“Composed Music” — Replies and Clarifications
Craig Havighurst

As a composer, this is an issue that has resonated with me since my days as a student. When someone would ask me, “What do you do,” I would invariably reply, “I compose … ‘Contemporary classical music’.” This would feel odd to me, especially since the classical period included the early period of Beethoven, the works of Mozart, Haydn, and many others, none of whom I emulate when I compose.

Most recently, I began using a different term to describe my work, or more precisely, two terms: Post-tonal contemporary music (for those wanting a more technical description … which usually leads to a discussion regarding decophonic modal usage in my work), or a composer of Artmusic (or Artmusik). An advantage of the term “Artmusic” is that there is no doubt as to what it refers to: music which is intended as entertainment, be it chamber, concerto, symphonic, or even operatic (or other choral work). Artmusic is a simple way of saying that this “composed” music is an extension of the literature, a work that has evolved from the history of the tradition from which the composer is a member and, as such, studied their craft in order to become a practitioner of an art form that dates back to the time of the ancients.

It is important to stress the importance, as you did when discussing “Composed music”, of the literature of music, for composing is a language; composers are as literate as any writer of novels or poetic works. We use melodies, notes, and rests as the foundations of our phrases, which then serve as the building blocks of larger structures, but it is all part of a literature, which has a long, rich history. All composers (dare I say, all composers worth their salt) take joy in delving into the literature, especially as students, for it is how we learn our craft. I have never understood how someone can be involved in the “field of music” — earning their living from music, and be willfully ignorant of the language of music. Being incapable of reading the lingua franca — the notes on the page — which anyone can learn with a few short lessons is artistic illiteracy and the definition of ignorance in practice. People refusing to learn, claiming that it “robs them of spontaneity” have no idea what it means to be a composer of Artmusic.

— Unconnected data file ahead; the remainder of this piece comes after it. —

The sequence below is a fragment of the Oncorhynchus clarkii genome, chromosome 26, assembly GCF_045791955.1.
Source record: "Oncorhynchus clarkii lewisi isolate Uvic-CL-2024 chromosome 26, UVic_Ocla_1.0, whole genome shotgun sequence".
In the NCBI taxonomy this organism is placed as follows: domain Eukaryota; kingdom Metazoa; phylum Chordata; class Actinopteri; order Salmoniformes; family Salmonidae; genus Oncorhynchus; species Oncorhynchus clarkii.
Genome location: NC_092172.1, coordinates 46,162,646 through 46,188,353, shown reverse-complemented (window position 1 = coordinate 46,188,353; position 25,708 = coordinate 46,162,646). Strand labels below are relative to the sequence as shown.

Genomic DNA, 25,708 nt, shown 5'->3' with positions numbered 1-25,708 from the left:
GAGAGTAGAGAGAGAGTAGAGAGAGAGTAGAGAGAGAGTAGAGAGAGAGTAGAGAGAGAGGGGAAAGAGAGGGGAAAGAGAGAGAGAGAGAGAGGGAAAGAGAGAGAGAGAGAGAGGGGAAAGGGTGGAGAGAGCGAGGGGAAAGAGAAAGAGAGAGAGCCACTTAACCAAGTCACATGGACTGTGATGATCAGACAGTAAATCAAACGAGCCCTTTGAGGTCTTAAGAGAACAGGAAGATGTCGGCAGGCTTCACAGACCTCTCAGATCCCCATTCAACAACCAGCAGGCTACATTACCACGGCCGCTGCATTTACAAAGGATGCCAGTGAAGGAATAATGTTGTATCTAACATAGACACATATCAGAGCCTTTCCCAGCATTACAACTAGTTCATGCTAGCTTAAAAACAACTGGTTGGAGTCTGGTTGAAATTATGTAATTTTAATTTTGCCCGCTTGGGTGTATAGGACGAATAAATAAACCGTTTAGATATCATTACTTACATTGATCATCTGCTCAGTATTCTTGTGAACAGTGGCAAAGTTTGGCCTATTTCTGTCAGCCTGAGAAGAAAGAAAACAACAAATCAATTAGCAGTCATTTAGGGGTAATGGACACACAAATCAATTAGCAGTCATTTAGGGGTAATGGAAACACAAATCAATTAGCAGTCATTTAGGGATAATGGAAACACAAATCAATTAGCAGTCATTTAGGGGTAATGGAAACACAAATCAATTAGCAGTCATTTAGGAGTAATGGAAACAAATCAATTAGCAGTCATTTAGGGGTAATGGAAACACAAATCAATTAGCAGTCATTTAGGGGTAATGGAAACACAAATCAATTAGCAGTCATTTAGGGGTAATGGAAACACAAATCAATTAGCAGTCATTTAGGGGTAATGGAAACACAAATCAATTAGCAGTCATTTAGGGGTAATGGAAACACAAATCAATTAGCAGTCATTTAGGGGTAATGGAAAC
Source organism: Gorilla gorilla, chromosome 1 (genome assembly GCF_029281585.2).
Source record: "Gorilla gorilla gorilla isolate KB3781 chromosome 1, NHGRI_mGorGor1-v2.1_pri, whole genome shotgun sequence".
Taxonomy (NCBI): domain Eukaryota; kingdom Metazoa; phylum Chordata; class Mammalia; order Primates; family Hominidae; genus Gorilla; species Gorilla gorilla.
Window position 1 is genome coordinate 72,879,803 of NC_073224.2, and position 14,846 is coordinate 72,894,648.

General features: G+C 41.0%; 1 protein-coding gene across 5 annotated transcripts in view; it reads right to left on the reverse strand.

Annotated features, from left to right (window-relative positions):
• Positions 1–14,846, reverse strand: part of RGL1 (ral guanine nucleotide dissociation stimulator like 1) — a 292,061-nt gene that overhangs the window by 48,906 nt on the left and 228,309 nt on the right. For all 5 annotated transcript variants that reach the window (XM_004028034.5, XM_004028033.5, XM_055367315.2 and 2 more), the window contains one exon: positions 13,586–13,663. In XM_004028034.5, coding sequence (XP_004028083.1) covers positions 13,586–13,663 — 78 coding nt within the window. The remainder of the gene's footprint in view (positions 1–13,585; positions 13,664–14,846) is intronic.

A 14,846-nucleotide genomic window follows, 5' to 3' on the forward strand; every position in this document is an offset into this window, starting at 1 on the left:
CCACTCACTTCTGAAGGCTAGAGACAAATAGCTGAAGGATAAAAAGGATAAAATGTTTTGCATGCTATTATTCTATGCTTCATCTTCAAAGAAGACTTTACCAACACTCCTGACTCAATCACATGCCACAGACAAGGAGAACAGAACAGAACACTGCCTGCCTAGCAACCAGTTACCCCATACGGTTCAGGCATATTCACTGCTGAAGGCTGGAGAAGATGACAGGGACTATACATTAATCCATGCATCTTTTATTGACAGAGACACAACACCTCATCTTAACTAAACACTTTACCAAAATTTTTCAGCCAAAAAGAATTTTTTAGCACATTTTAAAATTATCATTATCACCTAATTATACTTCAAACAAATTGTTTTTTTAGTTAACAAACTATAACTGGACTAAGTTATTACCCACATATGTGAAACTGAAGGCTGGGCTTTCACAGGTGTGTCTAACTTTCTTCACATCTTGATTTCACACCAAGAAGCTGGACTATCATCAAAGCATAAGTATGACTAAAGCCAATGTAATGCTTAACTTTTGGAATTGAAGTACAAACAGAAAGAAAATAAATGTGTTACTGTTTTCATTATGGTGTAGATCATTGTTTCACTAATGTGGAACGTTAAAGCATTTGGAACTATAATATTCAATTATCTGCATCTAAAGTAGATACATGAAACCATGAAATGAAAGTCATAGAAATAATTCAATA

There is a huge difference between “writing a song” with a few chords and composing a piece of music with actual notation, setting the notes on a page, hearing the piece in your head (audiating the piece as it takes shape). That is composing, and that is what separates “Composed” music, or Artmusic from other genres.

Using Artmusic it is unnecessary to differentiate between “Jazz” or other notated genres: they have their own adherents who do not require to defend their works or redefine them or define them from other historical periods. Composers of Artmusic, on the other hand, are in the unique position of composing works that are distinct from other historical periods (the caveat being composers of pastiche works, which would be classified as “Artmusic pastiche” — should the clarification be necessary).